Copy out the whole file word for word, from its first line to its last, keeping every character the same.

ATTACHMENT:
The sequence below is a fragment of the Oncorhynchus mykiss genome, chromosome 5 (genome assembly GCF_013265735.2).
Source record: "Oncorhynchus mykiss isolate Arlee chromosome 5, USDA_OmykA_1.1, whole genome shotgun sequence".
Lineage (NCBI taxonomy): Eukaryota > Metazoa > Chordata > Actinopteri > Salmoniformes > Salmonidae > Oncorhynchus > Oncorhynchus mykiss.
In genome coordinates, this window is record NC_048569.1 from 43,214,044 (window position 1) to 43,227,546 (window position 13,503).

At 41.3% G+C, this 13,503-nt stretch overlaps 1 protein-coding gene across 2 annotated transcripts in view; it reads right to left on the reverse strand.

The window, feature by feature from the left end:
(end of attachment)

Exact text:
The sequence below is a fragment of the Oncorhynchus mykiss genome, chromosome 5 (genome assembly GCF_013265735.2).
Source record: "Oncorhynchus mykiss isolate Arlee chromosome 5, USDA_OmykA_1.1, whole genome shotgun sequence".
Lineage (NCBI taxonomy): Eukaryota > Metazoa > Chordata > Actinopteri > Salmoniformes > Salmonidae > Oncorhynchus > Oncorhynchus mykiss.
In genome coordinates, this window is record NC_048569.1 from 43,214,044 (window position 1) to 43,227,546 (window position 13,503).

At 41.3% G+C, this 13,503-nt stretch overlaps 1 protein-coding gene across 2 annotated transcripts in view; it reads right to left on the reverse strand.

The window, feature by feature from the left end: